The New York Times ran two opinion pieces this weekend right next to each other that both stand at the intersection of the how the government and politics work and social change that results from technological change. In the first, Joe Nocera argues that the big question in the resignation of David Petraeus is whether we’re comfortable with the FBI snooping through our email on relatively flimsy grounds:
But the Petraeus scandal could well end up teaching some very different lessons. If the most admired military man in a generation can have his e-mail hacked by F.B.I. agents, then none of us are safe from the post-9/11 surveillance machine. And if an affair is all it takes to force such a man from office, then we truly have lost all sense of proportion.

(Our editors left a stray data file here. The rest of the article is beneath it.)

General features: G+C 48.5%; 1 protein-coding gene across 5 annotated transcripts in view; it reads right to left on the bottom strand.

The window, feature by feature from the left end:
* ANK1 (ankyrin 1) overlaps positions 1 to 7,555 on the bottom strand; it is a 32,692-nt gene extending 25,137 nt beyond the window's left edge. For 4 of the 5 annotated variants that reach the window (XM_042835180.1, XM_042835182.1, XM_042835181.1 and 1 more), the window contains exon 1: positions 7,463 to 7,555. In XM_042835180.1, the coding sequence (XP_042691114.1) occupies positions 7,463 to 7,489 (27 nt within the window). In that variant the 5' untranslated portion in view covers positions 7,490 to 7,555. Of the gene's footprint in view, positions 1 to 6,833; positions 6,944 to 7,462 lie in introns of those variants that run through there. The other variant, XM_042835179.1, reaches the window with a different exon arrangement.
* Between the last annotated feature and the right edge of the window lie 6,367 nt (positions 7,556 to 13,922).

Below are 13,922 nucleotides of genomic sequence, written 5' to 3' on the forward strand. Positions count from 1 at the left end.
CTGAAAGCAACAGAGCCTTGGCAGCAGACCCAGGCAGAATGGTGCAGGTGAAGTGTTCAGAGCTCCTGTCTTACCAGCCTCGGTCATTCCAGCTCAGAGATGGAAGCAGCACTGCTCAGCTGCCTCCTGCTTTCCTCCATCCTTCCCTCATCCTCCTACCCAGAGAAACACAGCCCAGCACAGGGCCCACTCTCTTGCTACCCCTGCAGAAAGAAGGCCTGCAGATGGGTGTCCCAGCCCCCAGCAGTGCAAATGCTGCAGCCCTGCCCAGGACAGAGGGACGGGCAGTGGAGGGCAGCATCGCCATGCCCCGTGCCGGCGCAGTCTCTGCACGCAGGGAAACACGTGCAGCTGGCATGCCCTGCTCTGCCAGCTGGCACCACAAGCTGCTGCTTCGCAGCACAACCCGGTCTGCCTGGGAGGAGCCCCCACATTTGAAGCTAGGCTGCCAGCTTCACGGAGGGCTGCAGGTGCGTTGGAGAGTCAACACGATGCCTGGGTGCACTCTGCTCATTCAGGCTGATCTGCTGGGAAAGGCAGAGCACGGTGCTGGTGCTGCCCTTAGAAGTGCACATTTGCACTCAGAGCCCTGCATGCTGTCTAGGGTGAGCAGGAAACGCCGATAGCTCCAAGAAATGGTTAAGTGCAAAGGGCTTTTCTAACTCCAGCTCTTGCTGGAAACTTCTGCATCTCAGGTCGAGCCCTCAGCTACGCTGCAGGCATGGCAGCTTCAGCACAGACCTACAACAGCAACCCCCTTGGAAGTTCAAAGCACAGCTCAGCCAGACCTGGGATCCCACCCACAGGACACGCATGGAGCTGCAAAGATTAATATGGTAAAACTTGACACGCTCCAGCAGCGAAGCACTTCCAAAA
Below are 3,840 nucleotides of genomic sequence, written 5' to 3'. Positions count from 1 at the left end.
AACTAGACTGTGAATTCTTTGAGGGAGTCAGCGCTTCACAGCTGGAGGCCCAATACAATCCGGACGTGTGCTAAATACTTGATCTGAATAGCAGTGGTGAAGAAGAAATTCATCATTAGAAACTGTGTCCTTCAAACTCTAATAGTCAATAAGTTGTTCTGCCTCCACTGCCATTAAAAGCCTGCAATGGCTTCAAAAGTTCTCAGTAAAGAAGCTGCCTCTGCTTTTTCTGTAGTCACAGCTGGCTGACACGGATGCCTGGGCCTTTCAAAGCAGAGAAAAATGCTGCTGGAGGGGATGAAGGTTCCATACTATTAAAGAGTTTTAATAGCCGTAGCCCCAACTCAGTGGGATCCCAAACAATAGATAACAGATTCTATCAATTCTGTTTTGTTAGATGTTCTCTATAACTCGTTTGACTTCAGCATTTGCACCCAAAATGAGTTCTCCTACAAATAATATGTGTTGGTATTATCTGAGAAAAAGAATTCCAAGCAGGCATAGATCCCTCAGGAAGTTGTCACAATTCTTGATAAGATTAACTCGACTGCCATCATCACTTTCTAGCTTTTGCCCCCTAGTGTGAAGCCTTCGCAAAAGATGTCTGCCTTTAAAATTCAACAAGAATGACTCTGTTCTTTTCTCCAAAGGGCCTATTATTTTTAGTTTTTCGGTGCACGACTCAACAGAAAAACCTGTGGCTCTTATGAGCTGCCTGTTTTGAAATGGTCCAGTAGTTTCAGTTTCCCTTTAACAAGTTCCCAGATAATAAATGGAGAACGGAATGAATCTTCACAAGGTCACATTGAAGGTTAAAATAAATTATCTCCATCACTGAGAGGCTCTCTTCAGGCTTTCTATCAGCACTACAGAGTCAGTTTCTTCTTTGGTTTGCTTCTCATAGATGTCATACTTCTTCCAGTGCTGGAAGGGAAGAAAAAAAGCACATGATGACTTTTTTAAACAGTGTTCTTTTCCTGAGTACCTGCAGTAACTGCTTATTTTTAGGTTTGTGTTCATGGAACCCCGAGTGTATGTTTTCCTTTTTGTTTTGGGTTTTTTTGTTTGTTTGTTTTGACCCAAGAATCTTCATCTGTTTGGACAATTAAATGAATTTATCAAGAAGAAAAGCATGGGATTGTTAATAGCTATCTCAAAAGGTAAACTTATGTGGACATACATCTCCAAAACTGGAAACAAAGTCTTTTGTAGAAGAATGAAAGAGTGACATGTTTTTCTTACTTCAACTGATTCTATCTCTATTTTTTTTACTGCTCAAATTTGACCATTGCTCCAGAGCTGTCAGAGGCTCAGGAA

The second was about what increased use of data in political campaigns means long-term. As I’ve mentioned, I’ve been working in the analytics world this year, so this topic is highly relevant to me. It’s also very complicated. On one hand, improving our ability to collect and analyze data enables us to better understand what people want and expect from our products, or, in the case of campaigns, our politicians. On the other hand, combining our more advanced understanding of human behavior with deeper data sets creates the opportunity for more effective manipulation in addition to more effective communication.
While the people creating big data tools may not be evil, the organizations that use them going forward may not agree to the same principles. The big question in both the Petraeus case and in the use of big data by campaigns is that regardless of our level of comfort with the government, campaigns, or companies knowing so much about us, we don’t really have control over the gathering of that information.
November 18, 2012 at 3:42 pm
There is a short story by Asimov titled Franchise (written in 1955) where presumably the analytics were advanced enough in the future (2008!) that one person was selected to vote and based on that all the results were determined.